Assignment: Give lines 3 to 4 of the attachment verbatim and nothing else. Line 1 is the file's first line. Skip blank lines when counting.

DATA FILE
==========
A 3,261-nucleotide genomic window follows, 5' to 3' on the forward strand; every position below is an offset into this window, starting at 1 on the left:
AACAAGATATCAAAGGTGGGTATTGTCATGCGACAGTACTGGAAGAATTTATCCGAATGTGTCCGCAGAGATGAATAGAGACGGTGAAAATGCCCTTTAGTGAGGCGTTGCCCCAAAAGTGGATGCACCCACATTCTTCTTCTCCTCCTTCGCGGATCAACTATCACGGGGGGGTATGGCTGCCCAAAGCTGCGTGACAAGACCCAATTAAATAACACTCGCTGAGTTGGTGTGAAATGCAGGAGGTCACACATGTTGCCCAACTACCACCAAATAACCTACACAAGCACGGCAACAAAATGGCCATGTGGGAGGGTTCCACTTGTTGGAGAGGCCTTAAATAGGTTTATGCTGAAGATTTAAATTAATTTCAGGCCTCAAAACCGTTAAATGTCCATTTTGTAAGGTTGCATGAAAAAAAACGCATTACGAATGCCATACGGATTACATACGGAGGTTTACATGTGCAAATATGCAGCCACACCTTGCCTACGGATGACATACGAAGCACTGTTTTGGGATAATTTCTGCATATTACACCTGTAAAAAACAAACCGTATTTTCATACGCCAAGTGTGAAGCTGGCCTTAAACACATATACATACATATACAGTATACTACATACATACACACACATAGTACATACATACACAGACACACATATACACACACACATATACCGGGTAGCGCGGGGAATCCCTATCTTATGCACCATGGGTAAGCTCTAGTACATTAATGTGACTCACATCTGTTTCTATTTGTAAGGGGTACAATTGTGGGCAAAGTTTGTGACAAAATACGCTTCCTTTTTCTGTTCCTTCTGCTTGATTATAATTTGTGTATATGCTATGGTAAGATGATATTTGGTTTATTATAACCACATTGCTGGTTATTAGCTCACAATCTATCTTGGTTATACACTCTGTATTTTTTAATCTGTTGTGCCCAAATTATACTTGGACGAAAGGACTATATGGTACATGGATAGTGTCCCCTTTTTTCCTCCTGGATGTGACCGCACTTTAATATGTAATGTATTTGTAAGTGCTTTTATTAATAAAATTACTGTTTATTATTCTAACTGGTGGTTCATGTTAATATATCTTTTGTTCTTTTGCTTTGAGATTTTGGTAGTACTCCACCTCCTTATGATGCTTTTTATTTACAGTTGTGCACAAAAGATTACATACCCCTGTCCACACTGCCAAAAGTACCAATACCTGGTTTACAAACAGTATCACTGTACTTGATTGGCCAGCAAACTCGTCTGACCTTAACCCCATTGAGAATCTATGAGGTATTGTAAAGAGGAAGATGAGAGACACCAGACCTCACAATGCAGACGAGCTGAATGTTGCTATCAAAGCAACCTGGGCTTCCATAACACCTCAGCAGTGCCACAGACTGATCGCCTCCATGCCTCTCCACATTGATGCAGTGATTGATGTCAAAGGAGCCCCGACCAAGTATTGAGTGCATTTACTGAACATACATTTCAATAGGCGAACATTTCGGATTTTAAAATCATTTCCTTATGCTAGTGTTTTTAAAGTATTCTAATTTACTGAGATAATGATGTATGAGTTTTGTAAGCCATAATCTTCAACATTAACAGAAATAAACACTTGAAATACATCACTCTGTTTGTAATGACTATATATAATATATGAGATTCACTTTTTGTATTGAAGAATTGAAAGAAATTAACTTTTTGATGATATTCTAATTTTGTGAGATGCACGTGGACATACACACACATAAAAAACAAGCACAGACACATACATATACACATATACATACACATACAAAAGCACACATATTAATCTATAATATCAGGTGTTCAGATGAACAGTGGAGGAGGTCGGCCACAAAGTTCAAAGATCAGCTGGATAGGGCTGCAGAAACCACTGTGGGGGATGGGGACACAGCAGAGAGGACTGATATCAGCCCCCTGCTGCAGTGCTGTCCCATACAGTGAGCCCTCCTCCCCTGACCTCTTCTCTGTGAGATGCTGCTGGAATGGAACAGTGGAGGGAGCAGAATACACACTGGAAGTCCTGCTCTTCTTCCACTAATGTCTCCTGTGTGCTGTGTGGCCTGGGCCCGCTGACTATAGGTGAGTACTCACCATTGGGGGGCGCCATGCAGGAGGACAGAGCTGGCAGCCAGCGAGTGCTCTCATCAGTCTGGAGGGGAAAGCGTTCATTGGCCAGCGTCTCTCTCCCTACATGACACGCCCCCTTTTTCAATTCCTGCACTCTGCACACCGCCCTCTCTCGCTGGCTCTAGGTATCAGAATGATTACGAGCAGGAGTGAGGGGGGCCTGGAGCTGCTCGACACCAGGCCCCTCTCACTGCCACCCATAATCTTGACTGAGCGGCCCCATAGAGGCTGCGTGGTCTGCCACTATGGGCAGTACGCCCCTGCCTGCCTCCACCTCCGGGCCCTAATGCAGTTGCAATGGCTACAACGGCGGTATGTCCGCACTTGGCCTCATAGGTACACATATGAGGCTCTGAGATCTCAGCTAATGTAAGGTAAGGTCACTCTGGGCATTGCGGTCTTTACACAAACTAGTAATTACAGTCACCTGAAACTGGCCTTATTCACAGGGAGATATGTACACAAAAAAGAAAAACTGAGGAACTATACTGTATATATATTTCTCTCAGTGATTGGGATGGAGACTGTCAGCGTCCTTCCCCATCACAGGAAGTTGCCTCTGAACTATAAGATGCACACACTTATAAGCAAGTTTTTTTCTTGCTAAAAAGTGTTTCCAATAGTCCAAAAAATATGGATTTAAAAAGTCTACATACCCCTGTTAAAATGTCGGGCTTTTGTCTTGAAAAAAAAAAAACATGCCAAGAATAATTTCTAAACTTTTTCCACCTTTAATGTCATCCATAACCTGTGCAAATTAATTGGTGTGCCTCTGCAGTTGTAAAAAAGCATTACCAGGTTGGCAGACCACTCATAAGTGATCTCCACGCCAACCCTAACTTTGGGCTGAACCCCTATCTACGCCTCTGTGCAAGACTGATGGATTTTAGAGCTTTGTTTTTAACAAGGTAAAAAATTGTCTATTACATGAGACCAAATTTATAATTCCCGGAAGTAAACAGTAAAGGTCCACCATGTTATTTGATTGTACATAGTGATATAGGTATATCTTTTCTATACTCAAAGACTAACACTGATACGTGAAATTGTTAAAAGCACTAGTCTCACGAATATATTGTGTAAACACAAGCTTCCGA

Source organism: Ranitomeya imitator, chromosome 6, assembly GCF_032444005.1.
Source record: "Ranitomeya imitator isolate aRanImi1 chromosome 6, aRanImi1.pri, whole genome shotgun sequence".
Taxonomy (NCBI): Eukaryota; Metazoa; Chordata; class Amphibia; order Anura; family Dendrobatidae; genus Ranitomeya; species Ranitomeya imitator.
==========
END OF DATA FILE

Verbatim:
Source organism: Ranitomeya imitator, chromosome 6, assembly GCF_032444005.1.
Source record: "Ranitomeya imitator isolate aRanImi1 chromosome 6, aRanImi1.pri, whole genome shotgun sequence".